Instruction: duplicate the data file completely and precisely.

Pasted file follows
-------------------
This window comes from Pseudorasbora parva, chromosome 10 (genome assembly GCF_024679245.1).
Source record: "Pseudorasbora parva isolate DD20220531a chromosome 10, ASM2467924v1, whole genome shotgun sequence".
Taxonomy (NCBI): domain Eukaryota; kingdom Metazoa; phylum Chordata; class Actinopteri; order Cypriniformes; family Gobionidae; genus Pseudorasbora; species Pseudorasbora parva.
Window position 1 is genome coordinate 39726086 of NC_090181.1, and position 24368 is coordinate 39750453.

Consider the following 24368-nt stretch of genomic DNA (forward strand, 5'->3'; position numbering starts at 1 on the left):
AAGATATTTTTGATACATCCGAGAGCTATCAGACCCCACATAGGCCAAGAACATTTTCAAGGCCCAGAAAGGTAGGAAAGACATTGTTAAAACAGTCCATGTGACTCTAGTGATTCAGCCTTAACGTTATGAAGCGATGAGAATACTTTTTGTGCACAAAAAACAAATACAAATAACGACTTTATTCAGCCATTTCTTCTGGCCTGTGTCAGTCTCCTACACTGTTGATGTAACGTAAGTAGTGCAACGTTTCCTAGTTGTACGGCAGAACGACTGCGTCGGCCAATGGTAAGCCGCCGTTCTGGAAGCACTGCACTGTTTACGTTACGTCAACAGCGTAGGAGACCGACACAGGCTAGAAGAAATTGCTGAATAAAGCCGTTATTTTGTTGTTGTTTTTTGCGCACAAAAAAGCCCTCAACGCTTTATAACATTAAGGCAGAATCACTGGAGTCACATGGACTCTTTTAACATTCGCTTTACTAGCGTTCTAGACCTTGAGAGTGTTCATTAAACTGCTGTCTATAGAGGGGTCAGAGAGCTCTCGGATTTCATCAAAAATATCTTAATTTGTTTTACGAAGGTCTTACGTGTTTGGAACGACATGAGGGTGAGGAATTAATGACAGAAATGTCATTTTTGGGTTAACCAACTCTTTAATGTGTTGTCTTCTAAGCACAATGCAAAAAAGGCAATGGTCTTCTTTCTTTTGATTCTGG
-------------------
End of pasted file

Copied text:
This window comes from Pseudorasbora parva, chromosome 10 (genome assembly GCF_024679245.1).
Source record: "Pseudorasbora parva isolate DD20220531a chromosome 10, ASM2467924v1, whole genome shotgun sequence".
Taxonomy (NCBI): domain Eukaryota; kingdom Metazoa; phylum Chordata; class Actinopteri; order Cypriniformes; family Gobionidae; genus Pseudorasbora; species Pseudorasbora parva.
Window position 1 is genome coordinate 39726086 of NC_090181.1, and position 24368 is coordinate 39750453.

Consider the following 24368-nt stretch of genomic DNA (forward strand, 5'->3'; position numbering starts at 1 on the left):
AAGATATTTTTGATACATCCGAGAGCTATCAGACCCCACATAGGCCAAGAACATTTTCAAGGCCCAGAAAGGTAGGAAAGACATTGTTAAAACAGTCCATGTGACTCTAGTGATTCAGCCTTAACGTTATGAAGCGATGAGAATACTTTTTGTGCACAAAAAACAAATACAAATAACGACTTTATTCAGCCATTTCTTCTGGCCTGTGTCAGTCTCCTACACTGTTGATGTAACGTAAGTAGTGCAACGTTTCCTAGTTGTACGGCAGAACGACTGCGTCGGCCAATGGTAAGCCGCCGTTCTGGAAGCACTGCACTGTTTACGTTACGTCAACAGCGTAGGAGACCGACACAGGCTAGAAGAAATTGCTGAATAAAGCCGTTATTTTGTTGTTGTTTTTTGCGCACAAAAAAGCCCTCAACGCTTTATAACATTAAGGCAGAATCACTGGAGTCACATGGACTCTTTTAACATTCGCTTTACTAGCGTTCTAGACCTTGAGAGTGTTCATTAAACTGCTGTCTATAGAGGGGTCAGAGAGCTCTCGGATTTCATCAAAAATATCTTAATTTGTTTTACGAAGGTCTTACGTGTTTGGAACGACATGAGGGTGAGGAATTAATGACAGAAATGTCATTTTTGGGTTAACCAACTCTTTAATGTGTTGTCTTCTAAGCACAATGCAAAAAAGGCAATGGTCTTCTTTCTTTTGATTCTGG